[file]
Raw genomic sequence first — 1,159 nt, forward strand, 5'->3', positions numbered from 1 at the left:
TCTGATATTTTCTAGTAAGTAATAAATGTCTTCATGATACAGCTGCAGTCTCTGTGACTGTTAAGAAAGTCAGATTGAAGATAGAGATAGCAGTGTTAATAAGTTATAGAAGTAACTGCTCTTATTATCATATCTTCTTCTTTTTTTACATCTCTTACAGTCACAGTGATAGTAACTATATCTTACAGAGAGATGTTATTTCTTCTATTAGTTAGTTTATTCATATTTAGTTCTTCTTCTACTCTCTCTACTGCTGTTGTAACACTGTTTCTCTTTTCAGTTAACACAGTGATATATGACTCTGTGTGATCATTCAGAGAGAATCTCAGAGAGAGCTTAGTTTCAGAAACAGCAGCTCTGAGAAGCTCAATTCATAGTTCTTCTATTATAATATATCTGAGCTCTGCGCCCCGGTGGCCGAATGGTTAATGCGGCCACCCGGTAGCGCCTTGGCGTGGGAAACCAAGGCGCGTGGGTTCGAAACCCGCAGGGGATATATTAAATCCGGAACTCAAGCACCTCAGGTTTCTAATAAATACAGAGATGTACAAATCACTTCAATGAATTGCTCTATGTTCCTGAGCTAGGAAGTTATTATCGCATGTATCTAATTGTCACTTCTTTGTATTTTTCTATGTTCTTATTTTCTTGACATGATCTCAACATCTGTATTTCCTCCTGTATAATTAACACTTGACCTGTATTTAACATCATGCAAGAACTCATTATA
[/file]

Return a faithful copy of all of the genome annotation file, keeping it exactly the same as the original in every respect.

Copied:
Raw genomic sequence first — 1,159 nt, forward strand, 5'->3', positions numbered from 1 at the left:
TCTGATATTTTCTAGTAAGTAATAAATGTCTTCATGATACAGCTGCAGTCTCTGTGACTGTTAAGAAAGTCAGATTGAAGATAGAGATAGCAGTGTTAATAAGTTATAGAAGTAACTGCTCTTATTATCATATCTTCTTCTTTTTTTACATCTCTTACAGTCACAGTGATAGTAACTATATCTTACAGAGAGATGTTATTTCTTCTATTAGTTAGTTTATTCATATTTAGTTCTTCTTCTACTCTCTCTACTGCTGTTGTAACACTGTTTCTCTTTTCAGTTAACACAGTGATATATGACTCTGTGTGATCATTCAGAGAGAATCTCAGAGAGAGCTTAGTTTCAGAAACAGCAGCTCTGAGAAGCTCAATTCATAGTTCTTCTATTATAATATATCTGAGCTCTGCGCCCCGGTGGCCGAATGGTTAATGCGGCCACCCGGTAGCGCCTTGGCGTGGGAAACCAAGGCGCGTGGGTTCGAAACCCGCAGGGGATATATTAAATCCGGAACTCAAGCACCTCAGGTTTCTAATAAATACAGAGATGTACAAATCACTTCAATGAATTGCTCTATGTTCCTGAGCTAGGAAGTTATTATCGCATGTATCTAATTGTCACTTCTTTGTATTTTTCTATGTTCTTATTTTCTTGACATGATCTCAACATCTGTATTTCCTCCTGTATAATTAACACTTGACCTGTATTTAACATCATGCAAGAACTCATTATA